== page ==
Wednesday, May 13, 2015

Chiasm Hint #3 - Use the Entire Passage

Imagine someone thinking, "If only those three verses were not there, this would be a great chiasm." This third Chiasm Hint suggests that the entire Bible as we have it today is the received Word from the Lord – selectively removing passages from a structure should definitely be questioned.

Let's suppose you notice that both Mark 1:22-27 and v2:10 discuss Christ's authority so you suspect a chiastic or other structure. That's good. In your analysis, you see a large public healing, the statement by Jesus "That is why I have come", and then two more healing events. Immediately you suspect a chiastic structure with the center point around the declaration of Christ's purpose in ministry (v1:38). So far this seems like a good approach.

As you continue this analysis, you might then realize that before Jesus healed the paralytic, there was an action of faith by the four men and the paralytic in v2:1-5a. You have a problem because there is no corresponding discussion of faith:

A    Jesus calls four men to follow him  (v1:16-20)
B    Jesus taught as one who had authority  (v1:21-28)
D    Many who were sick were healed and many demons were cast out  (v1:29-34)
Regarding his ministry, Jesus stated, "That is why I have come."  (v1:35-39)
D′   Jesus cleansed a leper (that is, Jesus healed him and cast out demons)   (v1:40-45)
C′   Four men and a paralytic reveal their faith by going through the roof  (v2:1-5a)
B′ Jesus showed his authority by declaring, 'Son, your sins are forgiven'  (v2:5b-12)
A′ Jesus called Levi to follow him  (v2:13-14)

The mistake that some people make is to ignore one or more elements of the structure for the sake of completion. You should look for all of the levels to be completed: no broken steps.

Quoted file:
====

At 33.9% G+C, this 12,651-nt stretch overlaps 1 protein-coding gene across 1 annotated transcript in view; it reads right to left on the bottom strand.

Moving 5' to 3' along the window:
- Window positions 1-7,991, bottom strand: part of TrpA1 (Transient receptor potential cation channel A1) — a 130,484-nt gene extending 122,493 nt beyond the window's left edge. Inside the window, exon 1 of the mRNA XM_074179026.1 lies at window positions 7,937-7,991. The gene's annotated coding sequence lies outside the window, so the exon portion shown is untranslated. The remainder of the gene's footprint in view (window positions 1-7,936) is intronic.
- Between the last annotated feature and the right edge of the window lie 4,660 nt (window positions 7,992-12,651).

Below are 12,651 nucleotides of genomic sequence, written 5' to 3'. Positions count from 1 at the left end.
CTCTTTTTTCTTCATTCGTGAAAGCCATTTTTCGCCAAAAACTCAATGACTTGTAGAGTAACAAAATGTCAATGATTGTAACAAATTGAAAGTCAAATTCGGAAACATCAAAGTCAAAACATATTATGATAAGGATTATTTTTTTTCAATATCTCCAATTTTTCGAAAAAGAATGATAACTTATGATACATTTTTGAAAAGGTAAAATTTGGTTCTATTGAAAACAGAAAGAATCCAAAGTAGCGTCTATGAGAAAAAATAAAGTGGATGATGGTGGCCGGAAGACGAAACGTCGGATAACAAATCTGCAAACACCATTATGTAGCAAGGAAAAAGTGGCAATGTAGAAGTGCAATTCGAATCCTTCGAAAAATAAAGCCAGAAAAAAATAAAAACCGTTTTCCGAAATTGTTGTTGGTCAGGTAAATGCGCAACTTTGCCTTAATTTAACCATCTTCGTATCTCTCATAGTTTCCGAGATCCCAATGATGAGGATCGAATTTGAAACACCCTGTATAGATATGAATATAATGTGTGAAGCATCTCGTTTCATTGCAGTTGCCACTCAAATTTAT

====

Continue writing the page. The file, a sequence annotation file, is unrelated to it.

For centuries, Bible scholars have wondered how the original text appeared. Some have suggested that portions of the Scriptures have been added, eliminated, and moved around to suit various needs. This rearrangement is in some ways like an editor that revises a manuscript prior to publication. Since the 1950's, a theory known as redaction criticism became more popular in some Bible colleges. According to that theory, some individual or individuals redacted (i.e. edited) the original composition.

Thankfully the redaction theory is not as widely discussed as in previous years. Yet it was argued that these alterations were intended to make the Bible appear more sensational, miraculous, or authentic. As stated in an article by Christian Apologetics and Research Ministry entitled What is Redaction Criticism?, "Redaction criticism reduces the quality of the biblical record, casts strong doubt on its inspiration, and implies that the Bible is not trustworthy as a historical document."

One of the problems that these Bible scholars had was that the arrangement of the Biblical text was not always in a linear manner. Instead, chiasms and other structures seemed to put passages out of their "normal" expected order. To them, this is further evidence that there must have been a redactor.

Your Application
Your take away? Don't allow stinking redaction thinking enter your analysis process. Deal with it!

There definitely are chiasms where one leg of the parallelism is considerably longer than its parallel counterpart, and other instances where an A-B-C-D … some verses … D′–C′–B′–A′ structure is present. But the normal pattern, the one you should initially pursue, should use all the verses in the structure. No broken steps.